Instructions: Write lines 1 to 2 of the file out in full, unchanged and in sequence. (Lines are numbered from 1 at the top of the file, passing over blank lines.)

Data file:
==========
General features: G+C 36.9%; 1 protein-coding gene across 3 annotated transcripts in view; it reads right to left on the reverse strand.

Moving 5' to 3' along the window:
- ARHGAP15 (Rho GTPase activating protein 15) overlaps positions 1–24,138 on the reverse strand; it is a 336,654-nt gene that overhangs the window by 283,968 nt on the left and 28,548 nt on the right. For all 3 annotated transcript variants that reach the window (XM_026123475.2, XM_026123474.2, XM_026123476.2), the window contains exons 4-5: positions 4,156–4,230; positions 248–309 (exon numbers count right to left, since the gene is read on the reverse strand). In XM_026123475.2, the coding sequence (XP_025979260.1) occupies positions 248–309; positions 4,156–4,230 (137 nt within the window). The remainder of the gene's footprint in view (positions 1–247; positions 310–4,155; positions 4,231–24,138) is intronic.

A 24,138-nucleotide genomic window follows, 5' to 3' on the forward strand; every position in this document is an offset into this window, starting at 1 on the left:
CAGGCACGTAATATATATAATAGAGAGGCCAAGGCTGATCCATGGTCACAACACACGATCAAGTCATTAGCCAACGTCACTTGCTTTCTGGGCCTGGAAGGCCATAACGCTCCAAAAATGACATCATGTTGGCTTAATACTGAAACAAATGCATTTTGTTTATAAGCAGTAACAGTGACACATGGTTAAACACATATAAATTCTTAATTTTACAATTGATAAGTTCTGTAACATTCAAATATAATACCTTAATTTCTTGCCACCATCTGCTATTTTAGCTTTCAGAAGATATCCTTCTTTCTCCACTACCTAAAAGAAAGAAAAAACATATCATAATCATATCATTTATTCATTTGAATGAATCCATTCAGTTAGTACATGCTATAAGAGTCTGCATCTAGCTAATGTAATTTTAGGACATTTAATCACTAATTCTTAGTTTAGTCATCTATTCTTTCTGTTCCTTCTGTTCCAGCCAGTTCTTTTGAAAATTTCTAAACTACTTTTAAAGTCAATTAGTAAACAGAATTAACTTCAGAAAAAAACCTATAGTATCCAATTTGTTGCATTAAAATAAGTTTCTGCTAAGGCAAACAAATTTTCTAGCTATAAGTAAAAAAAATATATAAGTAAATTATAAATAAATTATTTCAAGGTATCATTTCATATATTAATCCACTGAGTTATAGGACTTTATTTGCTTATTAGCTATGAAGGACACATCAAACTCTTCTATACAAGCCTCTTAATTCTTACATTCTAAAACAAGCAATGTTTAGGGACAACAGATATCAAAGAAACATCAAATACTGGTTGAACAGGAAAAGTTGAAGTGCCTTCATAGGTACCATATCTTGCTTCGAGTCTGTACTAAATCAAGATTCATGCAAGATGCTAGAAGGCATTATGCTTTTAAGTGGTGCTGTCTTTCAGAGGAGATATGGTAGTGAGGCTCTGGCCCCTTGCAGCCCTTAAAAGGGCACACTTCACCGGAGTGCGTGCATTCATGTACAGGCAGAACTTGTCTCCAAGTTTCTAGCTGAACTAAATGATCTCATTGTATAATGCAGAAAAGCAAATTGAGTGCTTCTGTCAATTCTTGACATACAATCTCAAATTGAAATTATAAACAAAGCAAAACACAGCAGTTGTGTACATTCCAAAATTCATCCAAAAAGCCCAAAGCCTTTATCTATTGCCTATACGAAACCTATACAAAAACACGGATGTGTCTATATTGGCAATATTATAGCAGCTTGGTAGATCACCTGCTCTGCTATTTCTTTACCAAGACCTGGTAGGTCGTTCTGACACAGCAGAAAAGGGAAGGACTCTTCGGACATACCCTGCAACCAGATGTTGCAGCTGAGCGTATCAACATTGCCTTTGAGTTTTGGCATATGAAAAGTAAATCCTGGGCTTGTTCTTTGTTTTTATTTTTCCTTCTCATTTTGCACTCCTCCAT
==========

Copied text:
General features: G+C 36.9%; 1 protein-coding gene across 3 annotated transcripts in view; it reads right to left on the reverse strand.

Moving 5' to 3' along the window: